Ashli Babbitt’s mother, Micki Witthoeft, along with others attend a candlelight vigil at Washington’s Central Detention Facility on Thursday. Jose Luis Magana/Associated Press

“The U.S. government can arrest every single rioter who entered the Capitol building last year, but it won’t make these dangerous incitements disappear, or prevent another January 6,” Rita Katz, executive director of the SITE Intelligence Group, which monitors online extremism, said in a statement. “Because those behind the keyboard, who played vital roles in organizing, coordinating and mobilizing the community for January 6, continue to incite and recruit, and proved to be untouchable.”

Those who lived through the attack – sheltering in place, hearing the violent mob, watching rioters storm the seat of the U.S. government – said the trauma continues to linger.

Some lawmakers and staff are still receiving counseling to deal with post-traumatic stress, and threats against lawmakers are at an all-time high.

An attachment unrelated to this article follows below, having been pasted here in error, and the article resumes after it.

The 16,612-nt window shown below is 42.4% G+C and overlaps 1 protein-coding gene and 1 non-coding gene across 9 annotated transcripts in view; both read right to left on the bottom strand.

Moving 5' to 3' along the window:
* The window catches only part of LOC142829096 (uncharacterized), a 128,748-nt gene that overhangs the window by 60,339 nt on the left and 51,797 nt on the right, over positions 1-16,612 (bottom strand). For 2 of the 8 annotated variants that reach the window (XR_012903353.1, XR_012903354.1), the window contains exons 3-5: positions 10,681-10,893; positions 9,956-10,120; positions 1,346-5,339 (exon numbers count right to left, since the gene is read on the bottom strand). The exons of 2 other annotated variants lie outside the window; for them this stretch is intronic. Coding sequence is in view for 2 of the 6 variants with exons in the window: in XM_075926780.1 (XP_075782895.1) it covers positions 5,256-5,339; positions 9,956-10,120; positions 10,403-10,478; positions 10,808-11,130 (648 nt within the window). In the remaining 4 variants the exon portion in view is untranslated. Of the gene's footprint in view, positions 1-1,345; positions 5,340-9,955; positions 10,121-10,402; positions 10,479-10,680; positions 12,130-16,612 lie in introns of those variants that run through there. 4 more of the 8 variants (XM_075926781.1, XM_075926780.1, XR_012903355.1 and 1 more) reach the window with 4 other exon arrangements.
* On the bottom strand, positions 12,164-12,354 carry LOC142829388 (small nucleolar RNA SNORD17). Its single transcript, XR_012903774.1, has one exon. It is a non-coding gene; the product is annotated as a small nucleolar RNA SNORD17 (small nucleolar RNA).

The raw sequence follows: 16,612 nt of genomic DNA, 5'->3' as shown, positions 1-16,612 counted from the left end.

Many people living and working on Capitol Hill are still fearful and angry. After the attack, their neighborhood turned into a fortress. An eight-foot-high black metal fence topped with razor wire surrounded the U.S. Capitol for months. There were concrete barriers, security checkpoints and armed National Guard members.

“I’ll never look at the Capitol without the reminders of that day and the reminders of the fragility of our democracy,” White, who lives on Capitol Hill, said in an interview. “We should not let anyone deter us from the work we do here, not let anyone deter us from doing what’s right.”

Tom Jackman and Michael Brice-Saddler contributed to this report.